In London, authorities have relaxed the terrorist threat level from "critical," its highest level, to "severe," which means that while authorities still believe an attack is "highly likely," they no longer believe an attack is imminent.
Authorities met as investigators learned more about the eight suspects in the recent bomb plots.
Police are confident that they have broken the terrorist cell. Investigators now believe the two men who left cars packed with explosives in London on Friday are likely the same two who drove a burning Jeep Cherokee into Glasgow airport's main terminal one day later.
Six hours before the airport attack, police had traced the drivers to Glasgow, using cell phones left in the London cars. They did not get to the bombers in time, though.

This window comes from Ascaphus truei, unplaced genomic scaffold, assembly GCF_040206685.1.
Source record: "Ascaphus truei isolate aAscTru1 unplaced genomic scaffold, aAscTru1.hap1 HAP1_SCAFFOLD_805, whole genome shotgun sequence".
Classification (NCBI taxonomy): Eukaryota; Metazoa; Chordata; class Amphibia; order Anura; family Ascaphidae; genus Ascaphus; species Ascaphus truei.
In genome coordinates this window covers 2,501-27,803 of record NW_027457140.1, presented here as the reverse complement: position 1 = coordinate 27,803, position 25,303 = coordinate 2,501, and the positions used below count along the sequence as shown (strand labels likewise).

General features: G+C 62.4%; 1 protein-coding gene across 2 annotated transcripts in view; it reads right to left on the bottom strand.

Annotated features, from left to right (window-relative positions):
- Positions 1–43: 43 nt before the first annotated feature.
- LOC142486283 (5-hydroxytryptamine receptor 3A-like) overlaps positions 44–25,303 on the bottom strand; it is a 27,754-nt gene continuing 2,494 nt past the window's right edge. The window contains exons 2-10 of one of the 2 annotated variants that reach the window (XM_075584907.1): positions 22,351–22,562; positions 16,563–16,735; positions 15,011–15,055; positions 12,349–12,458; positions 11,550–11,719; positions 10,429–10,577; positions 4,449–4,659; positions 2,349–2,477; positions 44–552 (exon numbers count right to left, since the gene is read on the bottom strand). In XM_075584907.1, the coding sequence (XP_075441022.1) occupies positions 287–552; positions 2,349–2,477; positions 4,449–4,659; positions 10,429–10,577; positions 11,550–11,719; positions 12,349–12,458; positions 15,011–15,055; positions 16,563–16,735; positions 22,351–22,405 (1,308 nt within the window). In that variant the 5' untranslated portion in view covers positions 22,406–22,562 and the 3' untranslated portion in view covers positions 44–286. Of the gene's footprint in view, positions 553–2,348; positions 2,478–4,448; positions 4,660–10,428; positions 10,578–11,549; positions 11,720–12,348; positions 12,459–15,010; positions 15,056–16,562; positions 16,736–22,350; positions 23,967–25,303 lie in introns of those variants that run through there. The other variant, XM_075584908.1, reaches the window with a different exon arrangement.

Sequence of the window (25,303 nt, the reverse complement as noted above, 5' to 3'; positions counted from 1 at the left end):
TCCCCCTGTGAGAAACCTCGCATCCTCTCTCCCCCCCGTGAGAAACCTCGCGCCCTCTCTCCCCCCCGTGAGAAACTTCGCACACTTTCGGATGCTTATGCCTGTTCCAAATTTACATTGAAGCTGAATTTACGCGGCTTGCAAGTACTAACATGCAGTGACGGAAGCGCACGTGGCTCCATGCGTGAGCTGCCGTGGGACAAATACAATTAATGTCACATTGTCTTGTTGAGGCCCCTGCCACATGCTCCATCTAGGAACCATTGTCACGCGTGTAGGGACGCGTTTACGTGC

Now police have started to piece together how the eight suspects came together. All have worked for Britain's National Health Service, several for the Royal Alexandra Hospital in Glasgow. Two of them are brothers: Dr. Khalid Ahmed, the injured bomber, and Dr. Sabeel Ahmed who was arrested in Liverpool.
Today, the family of Dr. Mohammed Haneef, who was arrested in Australia, expressed disbelief that he could have been involved in the plot.
"I am ready to give my life for my child," his mother, Qurat-ul-ain, said, "but my child would never do such a thing."
British Home Secretary Jacqui Smith said that "the reduction of the threat level to 'severe' does not mean the overall threat has gone away. There remains a serious and real threat against the United Kingdom and I would again ask that the public remain vigilant."